App Store as an Option
7 min read

App Store as an Option

App Store as an Option

If your product is a Shopify App, it’s almost a given that you’re planning to or have already launched on the App Store. The dominant majority of partners born and thriving in the ecosystem are still there, and new apps are finding success regularly.

But the App Store doesn’t have a monopoly of credit for the success of apps, and while it’s a small share of apps and wins, operating off of the App Store is growing in popularity. In other words, companies have a choice when it comes to the App Store, so is the App Store right for you or not?

This isn’t about choosing to serve Shopify merchants or not, but whether or not the App Store is a requirement for you to be successful, or is it even possibly detrimental? The App Store has traffic and optimizations, but it also comes with Terms of Service and revenue sharing - very real trade-offs.

As a developer or company, you have the option of being a published app in the App Store or being a private app. This post is part 1 of a 2 part series that explores the main differences between embracing and avoiding the App Store.

Raison D’App

It’s important to remember the the App Store exists for merchants. Shopify’s sole motivation in offering the marketplace is to further empower store owners. This culminates in 3 primary mechanisms: discovery, curation, and evaluation. The objective for all three is to make it as easy as possible for merchants to grow.

Discovery is all about helping merchants find solutions they are both looking and not looking for. It’s a given that it should be simple for a merchant to add the piece they understand to be missing from their operation, but sometimes merchant’s don’t know what’s missing - or what’s possible. The App Store achieves this with promotional spaces, relevant categories, and enticing collections based on the jobs they do.

The same could be said for curation, but curation goes one step further than discovery. Curation includes a sense of understanding of the merchant doing the searching. By listing in the App Store, Shopify is able to compare merchants that use the same apps and understand which apps are present among higher performing stores. Those apps get algorithmically promoted.

Evaluation is probably the most pertinent piece, because Shopify may lead a merchant to water, but it remains up to the merchant whether or not they drink. To this point, information is still top dog - product overview, pricing, and reviews all serve as a basis for merchants to judge the suitability of the app in question. This, the aforementioned factors, and a healthy dose of common sense are the key elements that signal for whom the App Store is built.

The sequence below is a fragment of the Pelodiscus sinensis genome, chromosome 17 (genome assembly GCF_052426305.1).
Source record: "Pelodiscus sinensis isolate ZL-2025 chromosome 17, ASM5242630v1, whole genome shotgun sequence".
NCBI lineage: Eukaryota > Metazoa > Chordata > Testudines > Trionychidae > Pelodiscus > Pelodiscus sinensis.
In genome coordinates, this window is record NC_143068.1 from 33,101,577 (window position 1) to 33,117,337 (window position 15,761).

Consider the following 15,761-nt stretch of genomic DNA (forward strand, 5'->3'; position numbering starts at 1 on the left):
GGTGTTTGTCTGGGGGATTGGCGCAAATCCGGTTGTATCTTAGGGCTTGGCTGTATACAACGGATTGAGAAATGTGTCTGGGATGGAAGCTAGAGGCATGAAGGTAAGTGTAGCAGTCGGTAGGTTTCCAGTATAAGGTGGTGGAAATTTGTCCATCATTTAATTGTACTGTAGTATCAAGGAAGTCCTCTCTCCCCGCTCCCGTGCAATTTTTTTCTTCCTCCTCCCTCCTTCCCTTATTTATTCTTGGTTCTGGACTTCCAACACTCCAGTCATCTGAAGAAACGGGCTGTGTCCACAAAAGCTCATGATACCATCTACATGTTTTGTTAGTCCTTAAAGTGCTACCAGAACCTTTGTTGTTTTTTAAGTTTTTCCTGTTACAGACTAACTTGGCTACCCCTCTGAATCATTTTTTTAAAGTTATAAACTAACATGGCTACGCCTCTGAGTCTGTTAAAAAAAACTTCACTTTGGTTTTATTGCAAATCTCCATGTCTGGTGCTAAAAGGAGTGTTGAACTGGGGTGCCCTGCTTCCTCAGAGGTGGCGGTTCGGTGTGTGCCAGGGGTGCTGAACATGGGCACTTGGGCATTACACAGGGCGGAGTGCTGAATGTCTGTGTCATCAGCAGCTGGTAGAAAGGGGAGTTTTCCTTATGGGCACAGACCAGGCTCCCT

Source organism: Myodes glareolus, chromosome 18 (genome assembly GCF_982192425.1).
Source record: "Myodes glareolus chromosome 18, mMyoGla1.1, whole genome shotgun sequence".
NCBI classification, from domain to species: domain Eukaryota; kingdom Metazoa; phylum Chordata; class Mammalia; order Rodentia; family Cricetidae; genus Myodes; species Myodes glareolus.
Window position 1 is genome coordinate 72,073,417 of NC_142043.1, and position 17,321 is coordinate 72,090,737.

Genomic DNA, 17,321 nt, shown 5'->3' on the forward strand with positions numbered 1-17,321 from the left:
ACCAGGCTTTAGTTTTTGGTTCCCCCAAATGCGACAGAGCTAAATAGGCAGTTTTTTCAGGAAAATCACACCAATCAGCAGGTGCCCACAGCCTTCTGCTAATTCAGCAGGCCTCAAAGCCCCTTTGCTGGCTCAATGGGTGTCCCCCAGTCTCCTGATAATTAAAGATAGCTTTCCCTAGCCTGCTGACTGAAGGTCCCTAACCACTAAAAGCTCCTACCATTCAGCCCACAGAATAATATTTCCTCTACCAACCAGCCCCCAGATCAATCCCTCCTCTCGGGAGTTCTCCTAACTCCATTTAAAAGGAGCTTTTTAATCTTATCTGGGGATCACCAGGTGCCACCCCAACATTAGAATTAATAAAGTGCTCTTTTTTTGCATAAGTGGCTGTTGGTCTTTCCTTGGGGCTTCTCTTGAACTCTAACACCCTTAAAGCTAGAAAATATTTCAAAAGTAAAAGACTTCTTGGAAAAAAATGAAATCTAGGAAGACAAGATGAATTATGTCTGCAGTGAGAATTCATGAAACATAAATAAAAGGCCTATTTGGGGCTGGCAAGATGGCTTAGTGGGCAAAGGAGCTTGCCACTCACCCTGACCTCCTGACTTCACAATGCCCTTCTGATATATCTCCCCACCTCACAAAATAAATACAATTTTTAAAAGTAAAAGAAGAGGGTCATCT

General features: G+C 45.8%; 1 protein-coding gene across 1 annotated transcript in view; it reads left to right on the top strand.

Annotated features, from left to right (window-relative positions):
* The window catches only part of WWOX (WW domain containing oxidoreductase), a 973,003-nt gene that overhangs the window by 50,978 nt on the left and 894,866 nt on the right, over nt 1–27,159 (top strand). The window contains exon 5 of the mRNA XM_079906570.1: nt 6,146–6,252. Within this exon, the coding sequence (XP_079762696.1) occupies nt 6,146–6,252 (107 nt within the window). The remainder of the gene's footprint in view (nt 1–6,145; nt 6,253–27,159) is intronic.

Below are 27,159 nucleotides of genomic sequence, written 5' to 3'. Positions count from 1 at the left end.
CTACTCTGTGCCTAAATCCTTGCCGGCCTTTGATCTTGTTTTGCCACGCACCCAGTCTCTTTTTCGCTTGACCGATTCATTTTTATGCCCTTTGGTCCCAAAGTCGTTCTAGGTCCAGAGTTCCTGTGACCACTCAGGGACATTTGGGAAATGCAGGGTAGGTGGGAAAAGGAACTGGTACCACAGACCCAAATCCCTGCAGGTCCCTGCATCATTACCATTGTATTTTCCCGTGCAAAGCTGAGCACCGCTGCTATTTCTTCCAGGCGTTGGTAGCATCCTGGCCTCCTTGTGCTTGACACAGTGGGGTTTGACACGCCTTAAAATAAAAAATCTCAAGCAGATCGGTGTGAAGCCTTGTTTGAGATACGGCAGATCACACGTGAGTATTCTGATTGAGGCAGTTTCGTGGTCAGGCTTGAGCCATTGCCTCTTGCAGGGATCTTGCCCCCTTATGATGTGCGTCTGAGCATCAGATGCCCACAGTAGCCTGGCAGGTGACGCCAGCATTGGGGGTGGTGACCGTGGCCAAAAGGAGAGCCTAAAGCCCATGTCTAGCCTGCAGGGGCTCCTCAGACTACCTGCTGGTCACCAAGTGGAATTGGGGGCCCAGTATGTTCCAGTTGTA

Shopify of course has a keen interest in the App Store and engineers their desired outcomes into it’s design. On top of how sticky the App Store makes Shopify as a platform, declaring your business on Shopify, cross referenced by API usage ensures prevention of abuse and an understanding of usage. This shines light on the spaces where merchants are most reliant on partners, which brings us to the Shopify product choice trifecta: defer, acquire, or build.

The App Store let’s Shopify punt or even ignore indefinitely certain functions and domains. Shopify definitely doesn’t want to build everything and letting partners own that work allows the platform to simplify their road map. When Shopify does identify something critical enough to a critical mass of merchants, the App Store is a prime location to be spotted for acquisition. Alternatively, it can be a playbook for Shopify’s own product development, which we covered in Adding Platforms :

Shopify has historically been a fairly altruistic landlord. The company places immense value in the platform play and they’ve been good stewards of that platform. This has enabled an insane amount of growth in the ecosystem, but remember, they’re a $40B business. They have shareholders with priorities and product teams with priorities; a relationship with your friendly neighbourhood Partner Manager won’t mean much when those immovable priorities crash headlong into your business.”      

- Nov 20, Railspur Roundhouse #002

Calling partners the last stakeholder might be understating how much consideration for partners does go into the App Store and Partner Platform as a whole. Shopify understands that in order for them to get what they want from offering a platform, it has to work for partners. This has led to huge investment in team and product supporting the third parties that in turn support merchants. The App Store is certainly among those investments.

Publish and Prosper

If an app offers value and demonstrates positive impact to merchants, Shopify wants to see you be successful. In fact, this is probably the first benefit the App Store provides: rewarding winners. There’s a vested interest in pumping up companies that strive hard to help shops while the opposite - apps that don’t seem to be pulling their weight - get penalized.

This is the sort of incentive that makes sense: people that care about the job they fill get rewarded and people looking for a quick buck, acting negligently toward the concerns of merchants, or aren’t exhibiting the traits of a company that’s trying their best don’t get that reward. The most obvious place that this is manifested is through social proof, namely, reviews. This is a big one.